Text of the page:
16th Sunday in Ordinary Time (Proper 11), Year B

2 Samuel 7:1-14a
Psalm 89:20-37
Ephesians 2:11-22
Mark 6:30-34, 53-56

We list "caregiver" among our many roles and titles. We care for kids, for homes, for parents, for pets, for co-workers, for classmates. And some days that is a heavy burden - some days it is a lonely place. We can get overwhelmed by the responsibility or we can credit ourselves with donning a mantle of responsibility. We can become proud and in the next moment feel martyred by our burdens.

But in this week's readings, we were reminded that we are not just caregivers...we receive care as well. We are divinely cared for and have been through history. This plays out in the scripture, but it also plays out in the reality of our lives. In our vulnerable moments, we are deeply loved. There are moments when, against all odds, we find ourselves on our feet standing tall. Often when we are at the end of our rope, when we believe that not one more bad thing can happen, we are lifted up in miraculous and unexpected ways.

And even though it has happened over and over again, we find it a little breathtaking each time it happens. Each time that we experience unfathomable grace or inexplicable calm in the storm of life, there is awe...God is present with us and for us and loves us deeply.

In the text from 2 Samuel, we see some continuation of David's enthusiasm from last week. He decides that it is inappropriate that he, David, sleeps in a house of cedar while the Ark of God resides in a tent, as it has for generations. He's working closely with the prophet Nathan, who has a pretty intimate dialogue going with God. And God is a little appalled, it would seem, by David's notion of building a Temple. (Although, we are intrigued that God saves this task for a future king. Perhaps there will be more on that later.) God is pretty clear - God hasn't needed the care and keeping of an edifice, and in fact, God has provided much more than God needed at each step in the liberation of the Israelites.

The Psalmist recounts God's unique selection and care and keeping of David. This Psalm reads as if we are listening in to the mind of God as God thinks about the hopes and dreams about David's future and the ways he will be provided and cared for and protected and tested.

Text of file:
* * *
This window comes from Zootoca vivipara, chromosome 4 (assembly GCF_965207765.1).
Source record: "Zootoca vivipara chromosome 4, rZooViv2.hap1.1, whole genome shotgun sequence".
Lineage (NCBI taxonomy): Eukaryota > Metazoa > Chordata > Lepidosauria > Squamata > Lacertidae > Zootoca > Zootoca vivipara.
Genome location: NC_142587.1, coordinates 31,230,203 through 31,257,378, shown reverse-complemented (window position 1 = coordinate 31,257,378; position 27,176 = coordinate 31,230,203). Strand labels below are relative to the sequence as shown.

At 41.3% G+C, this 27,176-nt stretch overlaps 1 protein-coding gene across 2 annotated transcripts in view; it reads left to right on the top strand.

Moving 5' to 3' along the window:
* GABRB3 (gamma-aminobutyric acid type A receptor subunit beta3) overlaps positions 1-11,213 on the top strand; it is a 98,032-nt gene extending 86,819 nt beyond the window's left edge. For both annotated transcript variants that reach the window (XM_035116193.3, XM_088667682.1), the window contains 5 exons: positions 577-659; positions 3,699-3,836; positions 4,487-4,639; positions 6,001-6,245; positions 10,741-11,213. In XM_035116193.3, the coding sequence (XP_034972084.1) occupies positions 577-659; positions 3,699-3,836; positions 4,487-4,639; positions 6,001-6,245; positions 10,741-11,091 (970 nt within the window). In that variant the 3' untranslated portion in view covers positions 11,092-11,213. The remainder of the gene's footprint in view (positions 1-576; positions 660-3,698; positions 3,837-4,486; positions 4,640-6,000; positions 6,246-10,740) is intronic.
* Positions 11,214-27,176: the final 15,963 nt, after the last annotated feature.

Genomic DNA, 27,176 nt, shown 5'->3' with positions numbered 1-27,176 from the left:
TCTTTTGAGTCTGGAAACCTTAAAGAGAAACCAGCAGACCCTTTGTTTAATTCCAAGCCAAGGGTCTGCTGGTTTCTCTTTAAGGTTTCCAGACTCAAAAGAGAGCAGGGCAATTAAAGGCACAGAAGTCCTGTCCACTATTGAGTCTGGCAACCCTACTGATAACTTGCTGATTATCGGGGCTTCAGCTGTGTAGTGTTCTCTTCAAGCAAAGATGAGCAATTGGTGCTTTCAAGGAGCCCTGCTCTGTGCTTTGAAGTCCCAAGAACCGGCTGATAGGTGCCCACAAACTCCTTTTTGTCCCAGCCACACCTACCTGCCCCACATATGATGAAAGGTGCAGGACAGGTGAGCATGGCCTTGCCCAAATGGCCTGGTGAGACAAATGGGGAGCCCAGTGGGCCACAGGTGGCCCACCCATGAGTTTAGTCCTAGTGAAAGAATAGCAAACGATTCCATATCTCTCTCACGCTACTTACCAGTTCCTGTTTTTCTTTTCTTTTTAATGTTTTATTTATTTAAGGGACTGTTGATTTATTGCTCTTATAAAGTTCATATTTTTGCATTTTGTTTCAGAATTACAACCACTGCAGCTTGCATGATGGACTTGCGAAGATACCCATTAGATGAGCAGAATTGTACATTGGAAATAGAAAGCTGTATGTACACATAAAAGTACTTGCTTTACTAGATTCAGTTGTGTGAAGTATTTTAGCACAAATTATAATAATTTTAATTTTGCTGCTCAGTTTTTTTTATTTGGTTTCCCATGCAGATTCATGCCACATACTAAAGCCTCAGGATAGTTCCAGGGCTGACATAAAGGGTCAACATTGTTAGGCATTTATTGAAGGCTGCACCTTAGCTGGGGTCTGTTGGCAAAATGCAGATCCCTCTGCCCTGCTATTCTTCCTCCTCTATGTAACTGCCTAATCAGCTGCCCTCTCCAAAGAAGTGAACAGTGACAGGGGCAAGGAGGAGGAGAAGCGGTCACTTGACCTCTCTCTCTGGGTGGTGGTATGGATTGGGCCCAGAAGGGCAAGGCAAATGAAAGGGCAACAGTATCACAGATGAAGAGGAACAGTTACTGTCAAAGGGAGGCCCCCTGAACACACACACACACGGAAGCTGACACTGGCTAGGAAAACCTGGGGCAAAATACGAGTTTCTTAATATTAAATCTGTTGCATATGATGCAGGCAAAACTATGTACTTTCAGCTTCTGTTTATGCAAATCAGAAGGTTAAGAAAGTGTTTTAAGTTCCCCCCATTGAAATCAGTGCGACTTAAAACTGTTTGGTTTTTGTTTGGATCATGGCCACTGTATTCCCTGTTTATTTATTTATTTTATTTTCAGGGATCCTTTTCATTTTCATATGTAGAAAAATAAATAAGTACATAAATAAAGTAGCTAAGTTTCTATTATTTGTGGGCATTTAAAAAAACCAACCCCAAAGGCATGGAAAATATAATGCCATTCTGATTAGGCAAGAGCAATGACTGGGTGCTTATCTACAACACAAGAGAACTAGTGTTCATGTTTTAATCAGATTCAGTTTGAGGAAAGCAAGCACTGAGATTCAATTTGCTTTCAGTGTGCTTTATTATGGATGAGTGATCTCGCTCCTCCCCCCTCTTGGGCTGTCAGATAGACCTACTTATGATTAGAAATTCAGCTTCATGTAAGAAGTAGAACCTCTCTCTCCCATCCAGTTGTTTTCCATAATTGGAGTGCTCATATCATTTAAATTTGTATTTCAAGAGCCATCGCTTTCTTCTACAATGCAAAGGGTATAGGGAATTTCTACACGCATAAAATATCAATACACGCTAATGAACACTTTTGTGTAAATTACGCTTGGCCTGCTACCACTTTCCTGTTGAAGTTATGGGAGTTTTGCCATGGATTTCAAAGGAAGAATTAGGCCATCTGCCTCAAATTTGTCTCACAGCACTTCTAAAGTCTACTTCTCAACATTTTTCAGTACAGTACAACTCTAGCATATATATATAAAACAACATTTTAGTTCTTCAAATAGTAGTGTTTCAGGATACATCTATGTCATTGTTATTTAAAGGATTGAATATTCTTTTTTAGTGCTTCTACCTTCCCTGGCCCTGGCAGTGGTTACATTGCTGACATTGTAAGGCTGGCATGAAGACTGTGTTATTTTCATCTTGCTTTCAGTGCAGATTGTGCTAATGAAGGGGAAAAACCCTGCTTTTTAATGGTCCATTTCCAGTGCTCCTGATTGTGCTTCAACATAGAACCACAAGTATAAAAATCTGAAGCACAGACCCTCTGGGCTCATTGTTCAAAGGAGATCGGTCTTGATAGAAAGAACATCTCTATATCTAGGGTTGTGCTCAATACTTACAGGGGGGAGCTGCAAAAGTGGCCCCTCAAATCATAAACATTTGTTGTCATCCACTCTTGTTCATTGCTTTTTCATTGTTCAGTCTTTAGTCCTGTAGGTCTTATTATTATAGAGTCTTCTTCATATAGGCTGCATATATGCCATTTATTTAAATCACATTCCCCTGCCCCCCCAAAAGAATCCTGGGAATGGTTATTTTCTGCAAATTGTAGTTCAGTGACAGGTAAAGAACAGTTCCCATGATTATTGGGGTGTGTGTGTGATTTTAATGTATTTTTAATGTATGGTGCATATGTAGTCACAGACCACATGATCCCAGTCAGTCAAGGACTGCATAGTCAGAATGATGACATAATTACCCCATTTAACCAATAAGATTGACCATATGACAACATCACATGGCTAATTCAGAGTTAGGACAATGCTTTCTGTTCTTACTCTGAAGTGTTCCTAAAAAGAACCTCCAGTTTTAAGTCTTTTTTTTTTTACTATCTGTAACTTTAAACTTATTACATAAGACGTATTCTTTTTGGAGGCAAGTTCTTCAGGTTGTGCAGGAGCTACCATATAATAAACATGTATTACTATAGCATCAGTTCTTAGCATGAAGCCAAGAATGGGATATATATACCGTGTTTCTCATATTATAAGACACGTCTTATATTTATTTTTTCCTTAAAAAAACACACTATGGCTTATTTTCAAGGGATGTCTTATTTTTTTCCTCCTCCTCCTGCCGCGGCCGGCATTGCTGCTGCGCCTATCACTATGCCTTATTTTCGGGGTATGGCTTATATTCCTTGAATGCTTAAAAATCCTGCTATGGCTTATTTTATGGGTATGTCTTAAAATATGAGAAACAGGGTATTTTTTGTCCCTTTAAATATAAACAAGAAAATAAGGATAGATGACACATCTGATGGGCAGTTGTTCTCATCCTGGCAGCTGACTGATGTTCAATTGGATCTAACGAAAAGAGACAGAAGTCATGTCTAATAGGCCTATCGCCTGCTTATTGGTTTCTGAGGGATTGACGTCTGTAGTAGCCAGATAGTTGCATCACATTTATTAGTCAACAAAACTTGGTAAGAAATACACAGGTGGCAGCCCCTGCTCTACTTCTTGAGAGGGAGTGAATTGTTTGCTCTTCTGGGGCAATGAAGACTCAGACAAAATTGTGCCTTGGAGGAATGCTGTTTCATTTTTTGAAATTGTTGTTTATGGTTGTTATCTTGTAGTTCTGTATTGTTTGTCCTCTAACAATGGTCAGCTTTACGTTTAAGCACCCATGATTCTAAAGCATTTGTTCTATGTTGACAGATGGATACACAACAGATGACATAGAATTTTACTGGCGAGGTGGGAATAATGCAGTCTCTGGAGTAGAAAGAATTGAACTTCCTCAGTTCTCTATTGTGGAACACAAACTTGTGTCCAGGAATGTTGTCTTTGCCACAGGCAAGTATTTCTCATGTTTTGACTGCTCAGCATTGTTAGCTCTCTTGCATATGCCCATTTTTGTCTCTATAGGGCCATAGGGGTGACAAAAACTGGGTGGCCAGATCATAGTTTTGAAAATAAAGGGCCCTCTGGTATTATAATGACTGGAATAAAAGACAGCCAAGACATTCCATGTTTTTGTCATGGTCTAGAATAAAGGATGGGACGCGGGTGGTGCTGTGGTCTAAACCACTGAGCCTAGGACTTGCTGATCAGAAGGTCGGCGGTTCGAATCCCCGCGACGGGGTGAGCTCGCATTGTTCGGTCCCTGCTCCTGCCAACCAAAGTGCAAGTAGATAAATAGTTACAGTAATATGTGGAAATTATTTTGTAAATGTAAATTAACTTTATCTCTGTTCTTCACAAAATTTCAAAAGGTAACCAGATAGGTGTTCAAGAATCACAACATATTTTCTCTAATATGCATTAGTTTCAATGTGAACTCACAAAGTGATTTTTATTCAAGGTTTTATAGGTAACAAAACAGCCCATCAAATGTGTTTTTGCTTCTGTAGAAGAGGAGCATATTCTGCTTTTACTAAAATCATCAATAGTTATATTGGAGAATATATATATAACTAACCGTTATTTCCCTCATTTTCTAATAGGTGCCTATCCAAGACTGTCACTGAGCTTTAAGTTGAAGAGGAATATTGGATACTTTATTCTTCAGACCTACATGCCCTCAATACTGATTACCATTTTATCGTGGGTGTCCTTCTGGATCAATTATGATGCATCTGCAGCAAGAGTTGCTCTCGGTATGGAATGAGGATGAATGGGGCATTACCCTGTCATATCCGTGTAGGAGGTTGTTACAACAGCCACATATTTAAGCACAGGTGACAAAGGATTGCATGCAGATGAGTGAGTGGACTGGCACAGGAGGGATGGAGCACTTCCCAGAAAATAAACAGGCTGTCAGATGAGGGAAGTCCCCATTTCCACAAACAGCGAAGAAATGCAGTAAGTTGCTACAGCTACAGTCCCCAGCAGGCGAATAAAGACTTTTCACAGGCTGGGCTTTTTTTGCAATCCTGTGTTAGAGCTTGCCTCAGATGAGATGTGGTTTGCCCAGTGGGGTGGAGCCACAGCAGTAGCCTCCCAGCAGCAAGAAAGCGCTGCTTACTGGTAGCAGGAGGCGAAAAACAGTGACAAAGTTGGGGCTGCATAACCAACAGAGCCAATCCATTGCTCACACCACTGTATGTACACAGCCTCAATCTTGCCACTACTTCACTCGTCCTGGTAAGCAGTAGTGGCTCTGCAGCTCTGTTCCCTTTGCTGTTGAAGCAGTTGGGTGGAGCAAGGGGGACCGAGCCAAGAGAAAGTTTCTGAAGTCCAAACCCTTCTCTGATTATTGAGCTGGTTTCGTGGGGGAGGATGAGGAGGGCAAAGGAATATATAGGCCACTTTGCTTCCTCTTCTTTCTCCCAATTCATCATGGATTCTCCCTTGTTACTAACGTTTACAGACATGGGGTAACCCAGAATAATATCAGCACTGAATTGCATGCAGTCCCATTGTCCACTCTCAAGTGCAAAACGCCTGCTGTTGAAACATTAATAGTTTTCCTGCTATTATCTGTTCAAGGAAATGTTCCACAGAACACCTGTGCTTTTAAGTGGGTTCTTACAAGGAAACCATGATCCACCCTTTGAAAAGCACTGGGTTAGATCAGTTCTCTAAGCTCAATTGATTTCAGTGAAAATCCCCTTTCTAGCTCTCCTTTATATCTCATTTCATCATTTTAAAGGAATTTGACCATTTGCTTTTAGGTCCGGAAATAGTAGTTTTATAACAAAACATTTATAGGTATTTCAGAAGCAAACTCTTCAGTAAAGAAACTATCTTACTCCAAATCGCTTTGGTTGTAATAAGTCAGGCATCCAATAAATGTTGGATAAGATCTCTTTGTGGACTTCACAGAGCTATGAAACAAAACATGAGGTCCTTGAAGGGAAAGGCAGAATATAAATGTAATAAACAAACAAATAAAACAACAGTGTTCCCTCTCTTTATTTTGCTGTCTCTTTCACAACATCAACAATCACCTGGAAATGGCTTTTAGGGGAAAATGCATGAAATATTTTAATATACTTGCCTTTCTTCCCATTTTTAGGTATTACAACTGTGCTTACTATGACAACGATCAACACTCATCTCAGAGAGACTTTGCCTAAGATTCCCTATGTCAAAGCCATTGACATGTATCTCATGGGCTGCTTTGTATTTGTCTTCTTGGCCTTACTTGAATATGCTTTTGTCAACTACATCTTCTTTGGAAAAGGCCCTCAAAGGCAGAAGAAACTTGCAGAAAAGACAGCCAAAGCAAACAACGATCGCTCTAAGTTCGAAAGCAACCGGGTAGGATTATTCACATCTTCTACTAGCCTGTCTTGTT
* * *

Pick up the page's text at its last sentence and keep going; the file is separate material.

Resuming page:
In the gospel of Mark, Jesus and the disciples are keeping a grueling pace. The apostles had just returned from one of their first solo missions to do the work that Jesus had sent them out to do. And when they got back, Jesus cared for them physically by making sure they went away to rest some. Now, as is often true in the gospel stories, their respite did not last for long because folks tracked Jesus and the disciples down asking to be taught and healed, but the important thing here is the intention. Jesus knew that even these folks who were out doing "God's Work" needed physical and mental and emotional and spiritual rest so they could restore themselves and be prepared to do the work again.

In the epistle to the community at Ephesus, the writer addresses this community of gentiles, connecting them to the God of Israel through the teaching and inclusive, embracing ministry of Jesus. It reads to us today as a little wordy and round-a-bout in getting to its purpose, but this passage really is attempting to reach out for folks and care for them and make sure they understand they (the Gentiles) are included and loved and accepted as a part of the community of followers of Christ.

Is it easy to remember that you are loved and cared for? Why or why not?

no matter how hard we try to convince ourselves,
we have no idea how You "work."
We do not know Your Schedule.
We do not know how it is You Love each of us.
What we do know is that You Do.
Help us as we attempt to let go of the Need to Know
Help us as we attempt to let go of Understanding Why
Help us as we attempt to quiet our needs to control You
Help us as we learn to allow ourselves to be Loved and Cared for.

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